For balance, I went to test out the competition, Tongue Tip Lanzhou Beef Noodles (舌尖尖兰州牛肉面 Shéjiānjiān Lánzhōu niúròumiàn). A franchise of the Chinese chain of the same name, they have 4 outlets in Singapore, so I tried the one at Chinatown Point, which is also bedecked with the same certificates of authenticity as Western Mahua and has two behatted noodle masters doing their thing in a glass box.

This time, I tried the Sauerkraut Beef Noodles (酸菜牛肉面), but it was a sad disappointment in all respects. I have only myself to blame for ordering the suan cai variation with vinegary pickled cabbage, but there was also way too much chilli sauce, and the combo completely overpowered the broth. The “normal” sized noodles were thin and mushy, with none of the chewy bite I expected (were these really made to order?), and the beef slices were small, thin and mostly buried at the bottom of the bowl. I had paid an extra $4 for a set, which consisted of a cold braised egg whose yolk had long since turned green, a dish of rubbery “vegetarian chicken” (素鸡 sùjī, made from beancurd) straight from the fridge, and a can of soft drink. Neither the side dishes nor the noodles were worth it; not recommended.

<<< Xinjiang | Macau >>>

34 Province Project: Xinjiang 新疆

Xinjiang, literally “New Territory”, is the largest and westernmost of China’s provinces. A significant fraction of its inhabitants, primarily the Uyghurs who until recently made up the majority of its population, is rather unhappy with this state of affairs and would much prefer that it be called East Turkestan in recognition of its cultural and linguistic roots with fellow Turkic peoples further to the west. The Chinese Communist Party, in turn, is rather unhappy with this state of affairs and has spent the past half century trying to assimilate them by hook or crook.

I’ve dreamed of the markets of Kashgar, the oases of Turfan and the deserts of Taklamakan ever since I watched The Silk Road in the 1980s, but I’ve never actually been to Xinjiang. I first encountered their food in Australia, where some 5,000 Uyghur refugees have settled and not a few have opened restaurants, like the daggy but iconic, uncompromising and rather tasty Kiroran in the heart of Sydney’s Chinatown. Uyghur cuisine features many Central Asian staples like rice pilaf (polu, in Chinese 抓飯 zhuāfàn); mutton kebabs (羊肉串 yángròu chuàn); flat, wide handmade laghman noodles (手拉麵 shǒu lāmiàn); and nan (饢 náng) bread, the last of these not referring to the soft, pillowy nan of India, but crisp, perfectly round discs often studden with sesame seeds or spices.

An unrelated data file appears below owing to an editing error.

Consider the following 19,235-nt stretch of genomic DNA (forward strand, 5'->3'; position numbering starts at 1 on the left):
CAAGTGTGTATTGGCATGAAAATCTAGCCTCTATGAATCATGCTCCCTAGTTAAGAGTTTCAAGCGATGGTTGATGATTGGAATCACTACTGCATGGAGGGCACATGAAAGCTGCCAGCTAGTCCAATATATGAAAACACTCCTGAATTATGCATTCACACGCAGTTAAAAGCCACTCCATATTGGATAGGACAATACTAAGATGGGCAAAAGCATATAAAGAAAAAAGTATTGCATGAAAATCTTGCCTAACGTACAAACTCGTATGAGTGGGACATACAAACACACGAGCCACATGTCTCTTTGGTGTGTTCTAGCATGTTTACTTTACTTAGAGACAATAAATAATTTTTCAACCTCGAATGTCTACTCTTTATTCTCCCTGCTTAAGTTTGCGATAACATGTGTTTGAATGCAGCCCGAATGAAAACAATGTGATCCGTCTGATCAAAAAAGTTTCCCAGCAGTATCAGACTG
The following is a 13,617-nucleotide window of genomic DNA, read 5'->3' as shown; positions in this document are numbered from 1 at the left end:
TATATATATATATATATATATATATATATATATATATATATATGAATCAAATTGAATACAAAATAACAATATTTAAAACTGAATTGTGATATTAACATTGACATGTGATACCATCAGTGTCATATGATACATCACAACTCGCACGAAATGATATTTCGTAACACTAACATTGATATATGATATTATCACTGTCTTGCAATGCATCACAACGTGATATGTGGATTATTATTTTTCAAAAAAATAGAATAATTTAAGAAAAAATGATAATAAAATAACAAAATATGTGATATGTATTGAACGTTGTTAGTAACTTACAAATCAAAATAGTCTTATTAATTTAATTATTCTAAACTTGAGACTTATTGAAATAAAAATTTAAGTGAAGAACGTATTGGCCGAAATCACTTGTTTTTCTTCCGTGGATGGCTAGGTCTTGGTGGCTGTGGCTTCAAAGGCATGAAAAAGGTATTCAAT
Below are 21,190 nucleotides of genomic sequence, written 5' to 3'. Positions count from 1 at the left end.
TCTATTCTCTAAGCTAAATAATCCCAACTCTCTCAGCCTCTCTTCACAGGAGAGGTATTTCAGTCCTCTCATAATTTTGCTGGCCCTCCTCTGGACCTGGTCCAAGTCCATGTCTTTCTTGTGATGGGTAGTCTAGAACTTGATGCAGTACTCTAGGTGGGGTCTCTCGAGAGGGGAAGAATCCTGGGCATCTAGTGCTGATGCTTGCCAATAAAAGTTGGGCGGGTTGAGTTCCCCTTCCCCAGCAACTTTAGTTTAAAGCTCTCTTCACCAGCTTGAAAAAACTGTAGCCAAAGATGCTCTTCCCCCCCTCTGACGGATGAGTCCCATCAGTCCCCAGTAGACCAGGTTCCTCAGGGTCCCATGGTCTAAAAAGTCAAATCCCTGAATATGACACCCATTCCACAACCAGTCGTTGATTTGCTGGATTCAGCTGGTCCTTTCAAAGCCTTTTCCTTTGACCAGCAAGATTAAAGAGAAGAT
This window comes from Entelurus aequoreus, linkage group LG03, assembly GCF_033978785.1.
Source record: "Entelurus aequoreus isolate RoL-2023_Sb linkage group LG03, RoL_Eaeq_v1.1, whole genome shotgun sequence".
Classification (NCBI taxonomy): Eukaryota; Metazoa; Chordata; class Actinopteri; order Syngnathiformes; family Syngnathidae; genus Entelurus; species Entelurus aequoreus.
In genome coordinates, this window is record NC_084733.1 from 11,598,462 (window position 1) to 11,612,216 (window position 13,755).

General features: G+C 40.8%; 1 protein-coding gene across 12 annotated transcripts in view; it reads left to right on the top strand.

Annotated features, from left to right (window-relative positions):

Here in aggressively apolitical Singapore, no restaurant dares utter the U-word, but there are two restaurants that claim to feature Xinjiang cuisine — so of course I had to go visit both.

Aisyah (西北香 Xibeixiang “Northwest Fragrance”) is a surprisingly hip & happening pint-size joint on Telok Ayer St, right next to Thian Hock Keng temple. Figuring the CBD would be deserted on Sunday, we rocked up at lunchtime with no reservation and were lucky to snag the last table.

The menu is short, and the name of the game here is kebabs and hand-pulled noodles (laghman) served with a variety of toppings, ranging from braised mutton (黄焖羊 huángmènyáng) to the more-Sichuanese-than-Uyghur “saliva” chicken (口水鸡 kǒushuǐjī), so called because it makes your mouth water. Both kebabs and the stewed mutton were excellent, with the meat soft and falling off the bone/skewer, and you can choose to have your noodles with spicy soup, mild soup or “dry” with soup on the side.

An unexpected new acquaintance was Hankow Factory #2 (汉口二厂 Hànkǒu èrchǎng) soda, hailing from a city better known these days as Wuhan. Selling their fruity Mystery Factor X soda overseas may be a bit of branding challenge these days, so I tip my hat to their marketing team, but at least the product was good: it was probably the closest thing I’ve had to Pommac outside Finland!